How will you defend your healthy eating habits?

For many of us, Halloween marks the start of the season of overeating and weight gain. From the end of October until early January, most of us find ourselves bombarded by opportunities to overeat and otherwise overindulge. Establishing and following an eating plan can keep you on track while enjoying some of the goodies.

Most of us have “trigger” foods–foods that we have a hard time resisting or that “trigger” us to crave more and binge. For many, sweets are the trigger that can undo days, weeks and even months of healthy habits. Planning ahead and developing a “candy strategy” can help you manage temptations and stick to your health and fitness goals.

Eating plans have long been used in weight loss programs (think Weight Watchers’ point system) and in the treatment of eating disorders, and can be a useful tool for anyone facing challenging eating situations. An eating plan helps separate eating from our emotions, and eliminates the need to make eating decisions on the spot–decisions that can be influenced by stress, excitement, group pressure, lack of time and/or a giant bowl of chocolate staring you in the face.

What is an eating plan? An eating plan includes when, what and how much you will eat. In the case of Halloween candy, your plan will be focused on how much and how often you will indulge your sweet tooth. The most successful eating plans take into account where you will be and the types of temptations you will face, as well as the behavior that has worked for you in the past. For some, it’s best to completely avoid the trigger food.  For others, a moderate amount of the trigger food is key. Think about what has worked for you in the past and try to develop your plan around those behaviors and strategies.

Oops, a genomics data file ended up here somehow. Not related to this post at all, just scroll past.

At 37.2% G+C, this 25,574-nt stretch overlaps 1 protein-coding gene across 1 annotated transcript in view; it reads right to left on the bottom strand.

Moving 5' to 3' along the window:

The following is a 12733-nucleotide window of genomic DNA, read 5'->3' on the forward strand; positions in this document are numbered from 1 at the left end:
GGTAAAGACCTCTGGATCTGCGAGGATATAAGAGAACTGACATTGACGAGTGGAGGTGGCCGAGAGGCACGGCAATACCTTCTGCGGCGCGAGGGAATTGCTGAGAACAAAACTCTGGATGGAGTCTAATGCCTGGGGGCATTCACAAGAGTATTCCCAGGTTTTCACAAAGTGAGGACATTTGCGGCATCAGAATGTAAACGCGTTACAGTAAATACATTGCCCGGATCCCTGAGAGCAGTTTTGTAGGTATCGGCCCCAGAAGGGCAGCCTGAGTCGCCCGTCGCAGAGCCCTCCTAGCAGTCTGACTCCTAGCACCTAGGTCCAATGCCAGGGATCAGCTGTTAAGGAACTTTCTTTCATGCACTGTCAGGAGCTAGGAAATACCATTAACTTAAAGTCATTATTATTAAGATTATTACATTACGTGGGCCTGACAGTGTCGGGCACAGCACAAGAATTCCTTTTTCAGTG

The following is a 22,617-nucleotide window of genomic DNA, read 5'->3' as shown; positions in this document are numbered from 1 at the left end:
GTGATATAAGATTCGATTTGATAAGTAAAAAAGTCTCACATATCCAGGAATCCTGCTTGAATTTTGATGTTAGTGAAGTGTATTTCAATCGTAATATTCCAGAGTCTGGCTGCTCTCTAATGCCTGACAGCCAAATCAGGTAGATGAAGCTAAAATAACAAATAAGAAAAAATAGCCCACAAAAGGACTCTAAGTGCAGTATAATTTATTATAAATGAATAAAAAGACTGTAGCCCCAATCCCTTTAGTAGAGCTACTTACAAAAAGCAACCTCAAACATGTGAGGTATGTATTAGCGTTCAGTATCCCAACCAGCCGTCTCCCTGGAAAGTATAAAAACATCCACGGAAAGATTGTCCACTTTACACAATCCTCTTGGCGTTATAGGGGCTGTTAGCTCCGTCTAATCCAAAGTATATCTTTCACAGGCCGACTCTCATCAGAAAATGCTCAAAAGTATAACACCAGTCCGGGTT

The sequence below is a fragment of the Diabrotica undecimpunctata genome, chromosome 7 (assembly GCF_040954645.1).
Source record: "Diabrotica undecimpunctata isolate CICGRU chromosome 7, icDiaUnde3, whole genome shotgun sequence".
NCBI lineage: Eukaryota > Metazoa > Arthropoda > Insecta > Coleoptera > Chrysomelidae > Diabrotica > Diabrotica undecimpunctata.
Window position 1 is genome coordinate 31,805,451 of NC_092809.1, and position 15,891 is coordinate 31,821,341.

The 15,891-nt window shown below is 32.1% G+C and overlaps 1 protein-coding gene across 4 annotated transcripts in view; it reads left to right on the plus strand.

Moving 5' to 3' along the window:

The following candy eating plans are being utilized by some of my wellness clients:

  • One client has decided that she won’t buy Halloween candy until Halloween day even though it means the candy may be picked over–after all the intent is to give it away not stock up on her favorites.
  • Another client shared with her coworkers her desire to reduce her sugar intake–there’s certainly no shame in being healthy–and has asked them not to offer her sweets.
  • Recognizing that deprivation can result in binges, yet another client has decided to allow herself one small sweet treat everyday.

Other ideas include:

  • Only buy as much candy as you realistically believe you’ll need. If there’s a hint of concern that you won’t have enough for tricks-or-treats, you’re less likely to indulge before the big day.
  • Keep candy in a cabinet or drawer that you don’t use regularly thereby reducing opportunities for temptation.
  • Further reduce temptation by buying your least favorite kind of candy.

If weight loss or maintenance is a goal, don’t forget to account for your extra calories with extra exercise. A brisk walk can not only burn the calories in a candy bar, it can distract you from subsequent candy bars until your craving passes.

Many find it helpful to write down their eating plan, refer to it daily, and/or share it with someone they trust who supports their wellness efforts. A little bit of planning can go a long way in helping you stay on track as we head into the season of overeating. Here’s to enjoying the season, but still fitting into your jeans in January!

Be well!